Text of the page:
Allen Toussaint, the acclaimed New Orleans icon, producer and musician has passed away of an apparent heart attack at 77 following a show in Madrid, Spain. His daughter confirmed his passing to the New York Times.
“Any time I heard a piano playing on the radio, I thought all piano players knew that except me,” Toussaint told Blues Scene in an interview several weeks ago. “I felt in a hurry to grab everything I could, even some of the classics. It’s no small feat to learn the classics by ear.”
He played piano from a young age in a working-class New Orleans neighborhood, beginning his career in his teens in the 1950s Orleans music scene. In 1960, he was the house producer, arranger and songwriter for the Minit label, cranking out New Orleans hits like Ernie K-Doe’s “Mother in Law,” Lee Dorsey’s “Ya Ya” and Jessie Hill’s “Ooh Poo Pah Doo,” all of which continue to be New Orleans staples.
His reputation as an in-demand producer and songwriter grew. In 1962, he released “Fortune Teller”, which was quickly covered by The Rolling Stones. He opened his own studio, Sea Saint, in New Orleans in 1973, which cranked out
Recently, Toussaint appeared as himself in the hit HBO series Treme, a show set in post-Katrina New Orleans that chronicles the lives of those working to rebuild the cultural life of the city, a culture he is often associated with.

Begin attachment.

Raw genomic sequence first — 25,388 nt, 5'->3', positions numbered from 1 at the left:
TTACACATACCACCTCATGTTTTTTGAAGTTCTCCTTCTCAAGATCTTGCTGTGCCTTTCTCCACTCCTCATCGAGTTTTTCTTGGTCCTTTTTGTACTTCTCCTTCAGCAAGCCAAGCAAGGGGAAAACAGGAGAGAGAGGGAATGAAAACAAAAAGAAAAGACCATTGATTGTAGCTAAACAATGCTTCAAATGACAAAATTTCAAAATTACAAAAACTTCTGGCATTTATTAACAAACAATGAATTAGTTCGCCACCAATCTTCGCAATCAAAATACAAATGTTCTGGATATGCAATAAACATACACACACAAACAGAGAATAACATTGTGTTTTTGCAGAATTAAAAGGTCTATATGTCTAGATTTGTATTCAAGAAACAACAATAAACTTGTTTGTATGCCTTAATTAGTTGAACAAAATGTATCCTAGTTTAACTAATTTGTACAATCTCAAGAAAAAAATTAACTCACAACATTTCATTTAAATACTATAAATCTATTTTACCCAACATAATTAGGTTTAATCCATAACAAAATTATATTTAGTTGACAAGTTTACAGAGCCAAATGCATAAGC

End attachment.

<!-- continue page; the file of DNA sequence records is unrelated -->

“[After Katrina,] I migrated to New York. Since we had martial law, I had to leave,” he explained about leaving and returning to New Orleans. “Elvis Costello and I had communicated and done a couple of things before then, so we were both in New York at the same time. It was time for benefits, and we did several. The byproduct of that is I’m here today. If it wasn’t for us getting together and doing those projects, I’d have stayed in my comfort zone in the studio.”
In a town known worldwide for its music, Toussaint’s name was among the rarified cultural bastions of the city, along with James Booker, Professor Longhair, Dr. John and Louis Armstrong. His passing will leave a hole in the heart of the city, though the music he created for most of his life will continue to influence and entertain international ears forever.